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Premises Liability – An Overview

By Dansker & Aspromonte

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July 20, 2024

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People often get injured while on someone else’s property or business.  Many different things can cause these injuries: stairways, slick, icy sidewalks, building defects, and even intentional acts of violence.  The area of law that governs how the accidents or intentional acts are handled is called premises liability.  Premises liability outlines the duties the owner or property occupant has towards those who come onto his or her property.  The law generally states that owners have to keep the property reasonably safe and to protect those on the property from any dangerous conditions.

If you’ve been hurt while on someone else’s property, you need to seek expert legal advice quickly.  Contact us today to set up a time to discuss your case with one of our personal injury lawyers.

  • Premises Liability – An Overview
  • Keeping the Premises Safe
  • Toxic Substances on the Property
  • Criminal Acts by Third Parties
  • Liability of Tenants and Landlords
  • Duties Owed By Property Owners and Occupiers
  • Frequently Asked Questions About Premises Liability
  • Premises Liability Resource Links
  • Premises Liability Contact Form

Our New York personal injury attorneys have handled numerous premises liability cases for clients throughout the New York City metropolitan area.


Most cases in this area proceed with the idea that the landowner/occupant was negligent in some way.  To establish this, the plaintiff has to show that the defendant had a duty to meet a certain standard; that the defendant did breach that duty; that the breach was the cause of the injury; and finally, the plaintiff must prove he or she was injured.  The landowner/occupant’s duty to the injured also depends on what the person’s legal classification is—Entrants are not all considered the same.

The Owner’s/Occupant’s Duties

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The owner’s or occupant’s responsibilities differ depending on if the person entering the property is classified as an invitee, a licensee, or a trespasser.  Someone the owner/occupant has implicitly or explicitly invited onto the property is an invitee.  A person who has implicit or explicit permission from the owner/occupant to be on the property, but is there for his/her own business is considered a licensee.  Finally, someone who is on the property without permission is a trespasser.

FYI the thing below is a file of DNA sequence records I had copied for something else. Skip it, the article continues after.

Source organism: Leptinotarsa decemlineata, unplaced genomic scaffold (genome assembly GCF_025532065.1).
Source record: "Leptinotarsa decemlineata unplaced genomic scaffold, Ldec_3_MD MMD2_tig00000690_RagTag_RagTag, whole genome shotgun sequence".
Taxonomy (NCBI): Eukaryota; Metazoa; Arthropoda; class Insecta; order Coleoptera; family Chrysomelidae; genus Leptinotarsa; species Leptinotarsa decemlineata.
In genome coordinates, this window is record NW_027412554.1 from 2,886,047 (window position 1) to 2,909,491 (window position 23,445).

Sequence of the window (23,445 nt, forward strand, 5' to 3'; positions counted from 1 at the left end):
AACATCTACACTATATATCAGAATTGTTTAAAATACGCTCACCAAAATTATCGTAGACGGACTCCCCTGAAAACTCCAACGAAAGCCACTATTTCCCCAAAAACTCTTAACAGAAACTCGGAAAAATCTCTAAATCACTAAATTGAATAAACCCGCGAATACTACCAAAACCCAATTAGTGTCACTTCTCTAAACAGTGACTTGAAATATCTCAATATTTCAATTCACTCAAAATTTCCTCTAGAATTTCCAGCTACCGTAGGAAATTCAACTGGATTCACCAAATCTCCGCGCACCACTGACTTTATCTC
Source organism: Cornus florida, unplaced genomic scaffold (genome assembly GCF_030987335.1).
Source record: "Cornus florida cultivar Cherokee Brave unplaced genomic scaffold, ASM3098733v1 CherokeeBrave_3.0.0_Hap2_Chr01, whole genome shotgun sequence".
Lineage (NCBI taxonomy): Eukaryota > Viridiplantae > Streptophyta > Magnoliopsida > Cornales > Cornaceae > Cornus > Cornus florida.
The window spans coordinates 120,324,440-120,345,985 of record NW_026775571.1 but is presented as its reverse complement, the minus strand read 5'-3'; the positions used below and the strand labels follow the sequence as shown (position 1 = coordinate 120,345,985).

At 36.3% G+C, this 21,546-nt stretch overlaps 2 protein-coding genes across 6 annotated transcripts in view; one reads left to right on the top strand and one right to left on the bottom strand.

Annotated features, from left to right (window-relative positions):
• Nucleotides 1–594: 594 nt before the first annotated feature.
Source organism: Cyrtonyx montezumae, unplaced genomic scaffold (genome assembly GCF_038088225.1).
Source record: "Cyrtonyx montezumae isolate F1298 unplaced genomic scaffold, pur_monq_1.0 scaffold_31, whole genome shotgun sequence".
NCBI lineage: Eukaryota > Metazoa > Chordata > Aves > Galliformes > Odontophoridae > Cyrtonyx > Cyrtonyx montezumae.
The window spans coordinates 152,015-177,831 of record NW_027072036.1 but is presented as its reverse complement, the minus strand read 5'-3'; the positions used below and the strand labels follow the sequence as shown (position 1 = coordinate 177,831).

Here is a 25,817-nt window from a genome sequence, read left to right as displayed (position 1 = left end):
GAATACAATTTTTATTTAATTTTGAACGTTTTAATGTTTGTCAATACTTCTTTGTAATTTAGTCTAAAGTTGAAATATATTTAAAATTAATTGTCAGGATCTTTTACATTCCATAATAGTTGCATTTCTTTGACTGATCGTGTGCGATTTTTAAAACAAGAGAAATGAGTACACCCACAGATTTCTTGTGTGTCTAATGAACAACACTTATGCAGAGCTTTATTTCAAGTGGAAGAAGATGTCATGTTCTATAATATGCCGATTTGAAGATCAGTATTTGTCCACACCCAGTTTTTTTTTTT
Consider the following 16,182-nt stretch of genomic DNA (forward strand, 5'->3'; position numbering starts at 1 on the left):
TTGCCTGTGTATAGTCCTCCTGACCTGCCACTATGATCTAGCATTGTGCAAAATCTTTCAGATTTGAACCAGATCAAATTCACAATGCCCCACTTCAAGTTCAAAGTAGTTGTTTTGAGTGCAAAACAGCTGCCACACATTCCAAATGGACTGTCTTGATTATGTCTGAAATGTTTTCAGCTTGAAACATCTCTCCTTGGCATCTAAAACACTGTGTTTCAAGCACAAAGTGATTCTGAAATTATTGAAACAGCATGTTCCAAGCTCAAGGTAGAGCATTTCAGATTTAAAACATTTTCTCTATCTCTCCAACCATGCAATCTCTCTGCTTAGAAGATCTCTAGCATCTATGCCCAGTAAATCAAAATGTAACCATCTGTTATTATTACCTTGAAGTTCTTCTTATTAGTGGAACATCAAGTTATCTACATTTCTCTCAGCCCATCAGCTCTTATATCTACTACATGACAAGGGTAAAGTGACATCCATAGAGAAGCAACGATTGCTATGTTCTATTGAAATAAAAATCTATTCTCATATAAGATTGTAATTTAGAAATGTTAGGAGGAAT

While most jurisdictions follow these classifications, there are some parts of the U.S. that have rejected or modified them.  Some areas place a mandate of reasonable care on all owners/occupants regardless of the type of occupant.  The entrant’s classification is only relevant in deciding if the injury that occurred was due to owner neglect.  Some other states have added more classifications.

Governmental Immunity

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A number of people are injured every year on public sidewalks and roads.  One would assume that the government department responsible for the maintenance of these areas would be considered negligent and would be liable for the injuries.  However, government departments are traditionally immune from being held responsible for any injuries, via the Doctrine of Sovereign Immunity.  This states that the government cannot be sued.  However, over the years, this doctrine has been modified and reduced, allowing government departments to be sued in some cases.  The regulations and laws regarding this are different in each state, but many are similar to the Federal Tort Claims Act (FTCA).  The FTCA suspended the federal government’s Doctrine of Sovereign Immunity under specific circumstances, opening it to lawsuits.

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Specifically, the FTCA states that the Doctrine of Sovereign Immunity does not expand to acts performed by the employees or officers of the government.  This means that a premises liability lawsuit can be brought against the United States if the plaintiff can prove that any negligence in the situation meets these criteria:

1)    A government employee, acting within his or her scope of authority, caused the negligence.

2)    The injured party is owed a duty.

3)   A breach in the owed duty occurred because the government knew or had reasonable expectations of knowing about the dangerous condition that led to the injury.

There is one exception to this: the discretionary-function exception.  This excludes claims brought about by an action or lack of action by an employee who showed all due care in performing his or her duties.  Any claim brought about by the action or lack of action of any duty deemed discretionary is also excluded.

Speak to a Premises Liability Attorney

If you’ve been hurt while on property owned by someone else, you should have your case reviewed by an attorney familiar with premises law.  Contact us today to schedule a meeting with one of our professional lawyers.

Contact a premises liability lawyer

If you have been injured on someone else’s property, a lawyer can evaluate your case and offer advice about your legal options. Contact Dansker & Aspromonte LLP Associates in New York, NY, today to schedule a consultation with a personal injury litigation attorney to discuss your case.

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